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Top 8 Things You Need to Know Before Buying a Cell Booster

Poor Cell Phone Signal is a Pain

It doesn’t matter whether you’re at your corporate headquarters, sitting in your home office, or driving on a freeway. Losing signal is huge headache.

We all know it.

Cell phones are frustrating. 72% of cell phone users report experiencing dropped calls. 77% of users report slow connection speeds.

How much does your cell phone plan really cost each year?

The average cell phone plan in the US is $1,560 per year. That doesn’t include the cost of devices – often thousands of dollars more each year. For a family of four with new iPhones on Apple’s installment plan, it can be well over $2,500 a year.

You’re paying all these bills. You deserve to get great cell phone service.

One way to do that is by buying a device to boost your cell phone signal. But there are hundreds of devices on the market. Each one is different and picking the right product and installing it correctly can be complicated.

The 8 Things You Need to Know Before Buying a Cell Phone Signal Booster

1 – Do you have a fast broadband connection? Consider Wi-Fi calling or Femtocells

Wi-Fi Calling

All the major carriers – including AT&T, Verizon, T-Mobile and Sprint – now offer Wi-Fi Calling.

Wi-Fi Calling allows you to use your broadband internet connection to make calls. While the technology isn’t perfect – calls will often drop as you enter or leave your home, it can be a great, no-cost alternative to purchasing a cell phone signal booster system.

You can tell if you have a fast Wi-Fi connection by using Speedtest.net, and looking for an upload and download speed of at least 30 Mbps, and a latency of lower than 20 ms.

Wi-Fi calling works great if:

  • You have a fast, reliable broadband Internet connection.
  • You don’t mind if calls drop when you enter or leave the building.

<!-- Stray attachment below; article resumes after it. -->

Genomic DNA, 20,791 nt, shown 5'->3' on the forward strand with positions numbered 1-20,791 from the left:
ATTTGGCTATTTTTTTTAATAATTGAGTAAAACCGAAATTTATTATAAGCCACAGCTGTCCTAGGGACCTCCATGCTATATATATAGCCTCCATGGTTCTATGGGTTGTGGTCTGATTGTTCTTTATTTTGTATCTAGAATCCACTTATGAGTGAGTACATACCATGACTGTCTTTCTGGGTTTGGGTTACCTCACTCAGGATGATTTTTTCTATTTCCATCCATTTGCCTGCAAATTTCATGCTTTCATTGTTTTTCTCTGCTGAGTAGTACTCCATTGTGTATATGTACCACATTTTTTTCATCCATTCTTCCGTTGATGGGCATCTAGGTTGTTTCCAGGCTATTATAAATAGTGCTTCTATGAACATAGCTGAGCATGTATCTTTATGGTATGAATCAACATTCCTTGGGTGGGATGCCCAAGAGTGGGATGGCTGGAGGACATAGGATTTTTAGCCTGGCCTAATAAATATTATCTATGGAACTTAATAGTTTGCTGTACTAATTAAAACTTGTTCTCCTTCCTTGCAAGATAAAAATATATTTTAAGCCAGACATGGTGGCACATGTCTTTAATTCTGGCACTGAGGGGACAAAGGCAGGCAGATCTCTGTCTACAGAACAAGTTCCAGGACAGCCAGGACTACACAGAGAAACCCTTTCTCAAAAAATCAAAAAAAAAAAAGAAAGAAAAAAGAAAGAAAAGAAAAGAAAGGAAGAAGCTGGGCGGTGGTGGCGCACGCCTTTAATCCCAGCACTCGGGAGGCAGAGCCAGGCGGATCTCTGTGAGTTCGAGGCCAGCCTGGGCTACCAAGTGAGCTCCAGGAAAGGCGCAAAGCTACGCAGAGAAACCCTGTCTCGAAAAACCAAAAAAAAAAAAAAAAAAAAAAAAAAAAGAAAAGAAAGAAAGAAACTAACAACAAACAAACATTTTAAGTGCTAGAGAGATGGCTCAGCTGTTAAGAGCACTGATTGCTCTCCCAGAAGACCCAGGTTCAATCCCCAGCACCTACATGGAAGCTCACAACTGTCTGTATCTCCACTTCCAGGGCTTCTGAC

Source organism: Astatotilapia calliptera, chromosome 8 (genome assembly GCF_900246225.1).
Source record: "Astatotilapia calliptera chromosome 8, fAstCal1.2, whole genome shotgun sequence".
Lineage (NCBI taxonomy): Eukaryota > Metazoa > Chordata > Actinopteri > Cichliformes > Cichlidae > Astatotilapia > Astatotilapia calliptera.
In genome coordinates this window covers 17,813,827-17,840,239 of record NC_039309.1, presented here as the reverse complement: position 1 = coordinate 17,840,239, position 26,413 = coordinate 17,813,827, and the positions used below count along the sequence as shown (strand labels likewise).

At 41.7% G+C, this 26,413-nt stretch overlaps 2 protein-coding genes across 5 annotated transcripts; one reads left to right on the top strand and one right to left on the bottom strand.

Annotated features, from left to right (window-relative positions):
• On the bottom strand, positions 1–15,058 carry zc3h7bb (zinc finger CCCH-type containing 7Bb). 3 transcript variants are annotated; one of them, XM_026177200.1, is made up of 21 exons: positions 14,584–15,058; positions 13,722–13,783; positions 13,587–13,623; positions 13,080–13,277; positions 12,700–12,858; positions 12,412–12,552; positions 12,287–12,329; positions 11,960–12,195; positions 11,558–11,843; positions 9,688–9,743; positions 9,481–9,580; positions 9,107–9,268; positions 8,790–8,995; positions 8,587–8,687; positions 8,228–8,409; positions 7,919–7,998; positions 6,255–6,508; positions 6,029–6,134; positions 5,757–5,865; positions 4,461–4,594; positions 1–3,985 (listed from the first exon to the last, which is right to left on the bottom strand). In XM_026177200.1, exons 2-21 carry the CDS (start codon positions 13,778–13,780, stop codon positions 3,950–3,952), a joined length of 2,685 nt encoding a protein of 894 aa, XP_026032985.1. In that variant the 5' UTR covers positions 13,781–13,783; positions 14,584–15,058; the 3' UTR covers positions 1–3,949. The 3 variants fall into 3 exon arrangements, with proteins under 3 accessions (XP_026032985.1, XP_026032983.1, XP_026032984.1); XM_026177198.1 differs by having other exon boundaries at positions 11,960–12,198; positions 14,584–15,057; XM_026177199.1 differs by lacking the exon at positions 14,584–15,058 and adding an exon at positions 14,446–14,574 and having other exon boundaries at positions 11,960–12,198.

• You don’t mind cell service cutting out when your Internet connectivity does.
  • You’re using a supported device. Most iPhones now support Wi-Fi calling. Android devices typically support Wi-Fi Calling only if you’re on a carrier-approved devices.
  • You don’t mind guests losing connectivity (until you share your Wi-Fi password with them).


Want to use your Internet connection to create a “mini cell phone network” to cover areas of up to 3,000 square feet?

You can do that using a technology to called is Femtocells.

It’s a little bit confusing: each carrier has a different name for Femtocells. AT&T calls them MicroCells, Verizon calls them LTE Network Extenders, and T-mobile calls it a an LTE CellSpot.

Some carriers are beginning to discontinue their femtocells now that Wi-Fi Calling is available on most devices. For example, AT&T has discontinued its MicroCell device as of December 31st 2018.

Femtocells suffer from a similar issue to Wi-Fi calling: calls often won’t “hand off” to the outdoor cell service when you enter or leave the building, resulting in dropped calls.

Femtocells work great if:

  • You have a fast, reliable broadband Internet connection.
  • You don’t mind if calls drop when you enter or leave the building.
  • You don’t mind cell service cutting out when your Internet connectivity does.
  • You don’t mind a cap on the number of users who can connect at once (typically around 5).

2 – Signal Boosters Amplify the Outdoor “Donor” Signal

Cell Phone Signal Boosters, called “cell phone amplifiers” or “cell phone repeaters,” bring in signal from outside the building. In order to use a signal booster, you need to have at least 1 bar of signal outside for the device to amplify and bring into the building.

Boosters don’t just amplify the tower’s signal. They also amplify the signal your phone is sending back to the tower, making sure that it’s strong enough to reach the nearest tower.

There are three main components to a signal booster system:

  • Donor (outdoor) antenna: The donor antenna is installed on the roof, and sends and receives signal from the tower.
  • Amplifier (or booster): The amplifier increases the strength of cellular signals. It is connected to the donor antenna and indoor antennas by coaxial cable.
  • Indoor antenna(s): One or more indoor antennas broadcast signal inside the building. The two most common types of indoor antenna are panel antennas and dome antennas.

3 – “Gain” and “Downlink Output Power” Are the Main Two Booster Specs That  Matter. But Only One of Them Matters for Any Given Building

The two booster specifications that matter the most are gain and downlink output power.

  • Gain is measured in decibels (dB), and is a measure of the maximum amplification of the booster.
  • Downlink output power, measured in decibel-milliwatts (dBm), and is a measure of the maximum signal strength that the device can rebroadcast inside the building.

The Federal Communications Commission (FCC), the body that regulates the wireless market, has strict limits on the maximum gain and downlink output power of signal boosters. Those rules help ensure that boosters don’t interfere with the carrier’s outdoor networks.

Only one of these two specs actually matters for any particular building.

  • Gain matters when you have weak signal strength outside.
  • Downlink output power matters if you have strong outdoor signal strength.

Here’s why: